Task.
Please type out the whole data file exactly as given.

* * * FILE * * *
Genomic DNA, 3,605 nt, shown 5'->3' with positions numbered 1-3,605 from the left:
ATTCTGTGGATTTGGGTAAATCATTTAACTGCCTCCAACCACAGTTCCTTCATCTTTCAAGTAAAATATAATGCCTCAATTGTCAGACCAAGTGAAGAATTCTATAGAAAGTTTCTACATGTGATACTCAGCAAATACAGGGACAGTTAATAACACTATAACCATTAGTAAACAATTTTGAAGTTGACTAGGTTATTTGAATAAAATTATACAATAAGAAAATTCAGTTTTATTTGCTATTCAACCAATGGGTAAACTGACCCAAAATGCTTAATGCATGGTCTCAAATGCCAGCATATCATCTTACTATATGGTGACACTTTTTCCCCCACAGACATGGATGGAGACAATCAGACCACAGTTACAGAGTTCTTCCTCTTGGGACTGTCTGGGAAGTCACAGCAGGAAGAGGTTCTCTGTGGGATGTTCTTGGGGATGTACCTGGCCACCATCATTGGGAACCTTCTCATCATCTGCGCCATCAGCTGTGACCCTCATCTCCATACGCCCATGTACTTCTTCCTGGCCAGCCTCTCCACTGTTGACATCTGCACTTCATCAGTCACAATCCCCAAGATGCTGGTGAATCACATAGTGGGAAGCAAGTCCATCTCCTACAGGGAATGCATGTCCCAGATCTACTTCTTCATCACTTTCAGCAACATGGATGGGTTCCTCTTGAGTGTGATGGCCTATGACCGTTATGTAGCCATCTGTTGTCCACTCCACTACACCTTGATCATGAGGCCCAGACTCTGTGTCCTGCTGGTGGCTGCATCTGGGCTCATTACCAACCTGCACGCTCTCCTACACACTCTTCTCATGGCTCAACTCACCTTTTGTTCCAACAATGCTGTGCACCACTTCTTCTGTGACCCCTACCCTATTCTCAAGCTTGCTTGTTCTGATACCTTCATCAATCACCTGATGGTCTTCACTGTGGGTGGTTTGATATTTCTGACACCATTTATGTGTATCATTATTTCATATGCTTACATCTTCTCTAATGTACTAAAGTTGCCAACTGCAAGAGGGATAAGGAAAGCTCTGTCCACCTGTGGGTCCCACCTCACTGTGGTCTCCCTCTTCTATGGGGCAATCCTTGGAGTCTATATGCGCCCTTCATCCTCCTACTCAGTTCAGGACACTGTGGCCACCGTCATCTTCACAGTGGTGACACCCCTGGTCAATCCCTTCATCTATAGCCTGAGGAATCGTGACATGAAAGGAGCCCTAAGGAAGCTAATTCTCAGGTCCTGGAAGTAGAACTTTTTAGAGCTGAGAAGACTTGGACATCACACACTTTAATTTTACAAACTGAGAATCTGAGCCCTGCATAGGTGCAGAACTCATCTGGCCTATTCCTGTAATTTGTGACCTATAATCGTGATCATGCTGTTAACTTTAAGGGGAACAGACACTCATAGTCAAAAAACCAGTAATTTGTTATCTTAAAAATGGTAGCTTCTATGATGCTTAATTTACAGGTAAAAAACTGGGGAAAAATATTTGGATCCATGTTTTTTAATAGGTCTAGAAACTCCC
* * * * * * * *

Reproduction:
Genomic DNA, 3,605 nt, shown 5'->3' with positions numbered 1-3,605 from the left:
ATTCTGTGGATTTGGGTAAATCATTTAACTGCCTCCAACCACAGTTCCTTCATCTTTCAAGTAAAATATAATGCCTCAATTGTCAGACCAAGTGAAGAATTCTATAGAAAGTTTCTACATGTGATACTCAGCAAATACAGGGACAGTTAATAACACTATAACCATTAGTAAACAATTTTGAAGTTGACTAGGTTATTTGAATAAAATTATACAATAAGAAAATTCAGTTTTATTTGCTATTCAACCAATGGGTAAACTGACCCAAAATGCTTAATGCATGGTCTCAAATGCCAGCATATCATCTTACTATATGGTGACACTTTTTCCCCCACAGACATGGATGGAGACAATCAGACCACAGTTACAGAGTTCTTCCTCTTGGGACTGTCTGGGAAGTCACAGCAGGAAGAGGTTCTCTGTGGGATGTTCTTGGGGATGTACCTGGCCACCATCATTGGGAACCTTCTCATCATCTGCGCCATCAGCTGTGACCCTCATCTCCATACGCCCATGTACTTCTTCCTGGCCAGCCTCTCCACTGTTGACATCTGCACTTCATCAGTCACAATCCCCAAGATGCTGGTGAATCACATAGTGGGAAGCAAGTCCATCTCCTACAGGGAATGCATGTCCCAGATCTACTTCTTCATCACTTTCAGCAACATGGATGGGTTCCTCTTGAGTGTGATGGCCTATGACCGTTATGTAGCCATCTGTTGTCCACTCCACTACACCTTGATCATGAGGCCCAGACTCTGTGTCCTGCTGGTGGCTGCATCTGGGCTCATTACCAACCTGCACGCTCTCCTACACACTCTTCTCATGGCTCAACTCACCTTTTGTTCCAACAATGCTGTGCACCACTTCTTCTGTGACCCCTACCCTATTCTCAAGCTTGCTTGTTCTGATACCTTCATCAATCACCTGATGGTCTTCACTGTGGGTGGTTTGATATTTCTGACACCATTTATGTGTATCATTATTTCATATGCTTACATCTTCTCTAATGTACTAAAGTTGCCAACTGCAAGAGGGATAAGGAAAGCTCTGTCCACCTGTGGGTCCCACCTCACTGTGGTCTCCCTCTTCTATGGGGCAATCCTTGGAGTCTATATGCGCCCTTCATCCTCCTACTCAGTTCAGGACACTGTGGCCACCGTCATCTTCACAGTGGTGACACCCCTGGTCAATCCCTTCATCTATAGCCTGAGGAATCGTGACATGAAAGGAGCCCTAAGGAAGCTAATTCTCAGGTCCTGGAAGTAGAACTTTTTAGAGCTGAGAAGACTTGGACATCACACACTTTAATTTTACAAACTGAGAATCTGAGCCCTGCATAGGTGCAGAACTCATCTGGCCTATTCCTGTAATTTGTGACCTATAATCGTGATCATGCTGTTAACTTTAAGGGGAACAGACACTCATAGTCAAAAAACCAGTAATTTGTTATCTTAAAAATGGTAGCTTCTATGATGCTTAATTTACAGGTAAAAAACTGGGGAAAAATATTTGGATCCATGTTTTTTAATAGGTCTAGAAACTCCC